The following comes from a Sept. 10 posting by Michael Cook on Conjugality, a blog on Mercator.net.
Last week the US Seventh Circuit Court of Appeals unanimously upheld a district-court ruling that had struck down same-sex marriage bans in Indiana and Wisconsin. Judge Richard Posner wrote the decision, a brilliant piece of rhetoric which was studded with sparkling one-liners and dripping with sarcasm. “Hero Federal Appeals Judge Burns Down the Case Against Gay Marriage” was the headline in Gawker, a widely-read website. “A masterpiece of wit and logic,” was the verdict of Slate’s columnist.
Since the 75-year-old Posner is the most-cited legal scholar of the 20th Century and one of America’s leading public intellectuals, his views are bound to be influential as same-sex marriage heads for the Supreme Court.
But stripped of their sequinned garments Posner’s views are not as muscle-bound as they first appear.
His strength is identifying absurd inconsistencies in arguments and using them to pry open the door for new interpretations. For instance, he points out that Indiana bans marriages of first cousins until they are well past the age of procreation at 65. “Elderly first cousins are permitted to marry because they can’t produce children; homosexuals are forbidden to marry because they can’t produce children,” he writes.
There are many entertaining Gotcha moments in his decision, too many, in fact, for they distract readers from his weakness on the fundamentals. His case rests on three legs, all heavily reliant on social science scholarship.
First, he argues that homosexual orientation is genetic, an immutable and innate characteristic rather than a choice. To support this he cites a 2008 brochure from the American Psychological Association – not exactly the summit of genetic scholarship, although admittedly, it is the APA’s official view. However, no genetic cause has yet been identified; homosexuality’s origin is still an open question.
Besides, if homosexuality is genetic, it should have disappeared according to evolutionary theory, as homosexuals do not produce offspring. Posner acknowledges that this is a problem, but says that the “kin selection hypothesis” shows that homosexuality is compatible with evolutionary theory. What he doesn’t say is that the kin selection hypothesis is so controversial that it has been criticized by the Harvard evolutionary biologist who popularized it in the first place, Edward O. Wilson. Whether this is true or false is a matter for the scientists to work out. But the genetic origin of homosexuality is unsettled and contestable. It is hardly a firm plank on which to base a revolution in US marriage law.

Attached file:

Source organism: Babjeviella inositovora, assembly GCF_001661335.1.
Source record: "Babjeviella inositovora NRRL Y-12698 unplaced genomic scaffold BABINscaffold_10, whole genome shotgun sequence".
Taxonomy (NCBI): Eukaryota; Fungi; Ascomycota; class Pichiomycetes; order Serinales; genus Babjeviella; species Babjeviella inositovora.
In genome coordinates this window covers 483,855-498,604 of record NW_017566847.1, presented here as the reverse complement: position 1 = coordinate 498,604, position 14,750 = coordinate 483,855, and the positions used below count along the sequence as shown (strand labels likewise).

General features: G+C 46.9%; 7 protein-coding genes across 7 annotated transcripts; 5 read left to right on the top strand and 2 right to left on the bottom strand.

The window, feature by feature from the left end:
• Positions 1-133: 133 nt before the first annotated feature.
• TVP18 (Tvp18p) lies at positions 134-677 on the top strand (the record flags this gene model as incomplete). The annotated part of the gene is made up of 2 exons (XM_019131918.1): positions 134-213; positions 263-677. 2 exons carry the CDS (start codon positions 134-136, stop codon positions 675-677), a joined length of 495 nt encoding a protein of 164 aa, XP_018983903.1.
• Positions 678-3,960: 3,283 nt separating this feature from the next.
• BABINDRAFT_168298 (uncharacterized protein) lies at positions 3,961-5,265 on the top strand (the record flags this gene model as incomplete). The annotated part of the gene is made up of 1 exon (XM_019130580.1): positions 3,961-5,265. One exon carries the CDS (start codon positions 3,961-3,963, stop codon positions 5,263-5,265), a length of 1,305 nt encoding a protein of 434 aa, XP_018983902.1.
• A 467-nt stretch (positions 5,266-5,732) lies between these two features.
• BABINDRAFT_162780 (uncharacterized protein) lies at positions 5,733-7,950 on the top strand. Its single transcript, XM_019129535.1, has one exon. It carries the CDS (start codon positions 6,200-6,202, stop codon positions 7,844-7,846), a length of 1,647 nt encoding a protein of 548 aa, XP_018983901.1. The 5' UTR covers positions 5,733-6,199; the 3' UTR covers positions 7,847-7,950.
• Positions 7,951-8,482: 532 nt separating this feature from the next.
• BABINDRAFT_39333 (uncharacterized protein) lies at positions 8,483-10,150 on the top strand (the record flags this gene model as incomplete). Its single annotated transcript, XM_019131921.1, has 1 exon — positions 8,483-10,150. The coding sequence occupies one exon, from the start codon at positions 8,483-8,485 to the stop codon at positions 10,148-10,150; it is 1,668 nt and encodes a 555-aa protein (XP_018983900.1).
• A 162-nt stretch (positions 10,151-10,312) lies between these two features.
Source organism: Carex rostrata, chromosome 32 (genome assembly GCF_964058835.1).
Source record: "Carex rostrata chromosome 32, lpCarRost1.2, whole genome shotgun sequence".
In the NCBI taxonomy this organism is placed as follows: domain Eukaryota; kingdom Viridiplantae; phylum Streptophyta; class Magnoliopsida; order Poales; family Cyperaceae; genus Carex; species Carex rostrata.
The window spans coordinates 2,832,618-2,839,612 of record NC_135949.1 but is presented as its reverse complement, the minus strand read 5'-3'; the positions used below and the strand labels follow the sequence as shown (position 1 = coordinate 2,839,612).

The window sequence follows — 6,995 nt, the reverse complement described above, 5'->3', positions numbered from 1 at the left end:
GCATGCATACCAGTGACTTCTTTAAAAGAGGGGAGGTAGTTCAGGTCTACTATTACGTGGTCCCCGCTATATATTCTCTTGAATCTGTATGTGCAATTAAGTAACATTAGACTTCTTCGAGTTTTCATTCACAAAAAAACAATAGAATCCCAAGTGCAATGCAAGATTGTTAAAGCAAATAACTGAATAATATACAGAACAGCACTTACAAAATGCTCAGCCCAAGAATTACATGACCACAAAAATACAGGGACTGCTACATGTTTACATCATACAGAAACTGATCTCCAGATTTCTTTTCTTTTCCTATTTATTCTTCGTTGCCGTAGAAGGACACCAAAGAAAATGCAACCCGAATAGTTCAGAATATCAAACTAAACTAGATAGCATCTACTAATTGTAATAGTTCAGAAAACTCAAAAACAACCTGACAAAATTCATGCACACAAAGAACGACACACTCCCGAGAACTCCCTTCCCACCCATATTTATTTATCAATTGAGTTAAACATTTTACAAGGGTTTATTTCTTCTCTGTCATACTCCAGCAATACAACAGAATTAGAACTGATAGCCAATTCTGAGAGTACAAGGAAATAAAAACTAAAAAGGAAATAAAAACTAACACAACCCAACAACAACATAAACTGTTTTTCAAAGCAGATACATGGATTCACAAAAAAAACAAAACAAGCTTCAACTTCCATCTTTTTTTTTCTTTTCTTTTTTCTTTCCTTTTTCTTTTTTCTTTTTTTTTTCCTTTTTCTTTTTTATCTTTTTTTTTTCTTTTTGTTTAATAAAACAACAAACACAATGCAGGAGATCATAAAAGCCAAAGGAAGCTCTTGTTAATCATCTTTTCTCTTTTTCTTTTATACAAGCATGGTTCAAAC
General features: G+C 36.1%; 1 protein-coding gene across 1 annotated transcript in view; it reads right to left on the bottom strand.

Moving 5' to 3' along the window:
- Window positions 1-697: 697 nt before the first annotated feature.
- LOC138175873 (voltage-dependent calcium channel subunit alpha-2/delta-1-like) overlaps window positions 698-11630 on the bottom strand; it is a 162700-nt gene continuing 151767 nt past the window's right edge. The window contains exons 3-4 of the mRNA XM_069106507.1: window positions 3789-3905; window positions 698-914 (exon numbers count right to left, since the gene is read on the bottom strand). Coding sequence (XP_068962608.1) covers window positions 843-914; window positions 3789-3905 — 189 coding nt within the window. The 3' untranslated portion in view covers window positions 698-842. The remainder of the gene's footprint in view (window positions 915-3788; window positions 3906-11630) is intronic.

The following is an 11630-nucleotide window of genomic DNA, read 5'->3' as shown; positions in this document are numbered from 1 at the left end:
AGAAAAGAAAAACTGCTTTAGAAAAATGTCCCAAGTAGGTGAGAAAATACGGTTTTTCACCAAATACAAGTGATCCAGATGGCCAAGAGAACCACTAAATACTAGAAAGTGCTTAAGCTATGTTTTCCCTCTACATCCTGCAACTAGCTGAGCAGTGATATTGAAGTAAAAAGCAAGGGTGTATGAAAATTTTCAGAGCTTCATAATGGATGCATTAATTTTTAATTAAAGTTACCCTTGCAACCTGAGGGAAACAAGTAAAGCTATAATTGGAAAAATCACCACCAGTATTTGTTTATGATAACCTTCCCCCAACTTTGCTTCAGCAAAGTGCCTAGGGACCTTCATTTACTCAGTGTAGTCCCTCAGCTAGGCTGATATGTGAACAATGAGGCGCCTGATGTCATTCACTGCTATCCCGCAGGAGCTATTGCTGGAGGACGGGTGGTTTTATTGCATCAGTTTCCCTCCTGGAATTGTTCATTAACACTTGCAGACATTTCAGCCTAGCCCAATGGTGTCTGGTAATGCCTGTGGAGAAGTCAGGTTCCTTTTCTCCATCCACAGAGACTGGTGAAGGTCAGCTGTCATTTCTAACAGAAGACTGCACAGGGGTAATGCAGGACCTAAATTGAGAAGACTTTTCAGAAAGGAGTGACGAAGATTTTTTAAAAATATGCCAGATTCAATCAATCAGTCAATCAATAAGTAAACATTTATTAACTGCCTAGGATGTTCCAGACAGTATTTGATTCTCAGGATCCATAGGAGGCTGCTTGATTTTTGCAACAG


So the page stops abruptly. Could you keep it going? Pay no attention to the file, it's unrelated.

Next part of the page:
Second, he argues that same-sex marriage does no harm to the institution of marriage or to society at large. This is a claim which is impossible to prove in less than two generations. The precedents are not promising. The last revolution in marriage, no fault divorce, was described as a blessing in the 1960s. But after a half-century experiment, it has led to huge changes in family structure, legions of single mothers, violence against spouses, child welfare, a declining marriage rate and so on.
Posner seems quite impressed by a recent study which analysed whether marriage rates fell after Massachusetts permitted same-sex marriage. “Allowing same-sex marriage has no effect on the heterosexual marriage rate,” he concludes. So what? An snapshot of Massachusetts marriages from 2004 to 2010 says almost nothing about damage to the institution.
Third, Posner says that the welfare of children should be front and center of arguments about marriage. Since marriage is the best place to raise children, he argues, it is discriminatory to deny homosexual couples the right to raise their children within the framework of marriage.
But he only considers the material benefits of a hefty household income. The real question is whether a marriage with a mother and a father is the best place to raise children. Posner ignores almost completely the psychological effects on children of growing up in a heterosexual marriage, focused as he is on the rights of adults.
How could such a brilliant scholar offer such conventional arguments about social morality based on such weak evidence? The answer is that Posner does not believe in morality….
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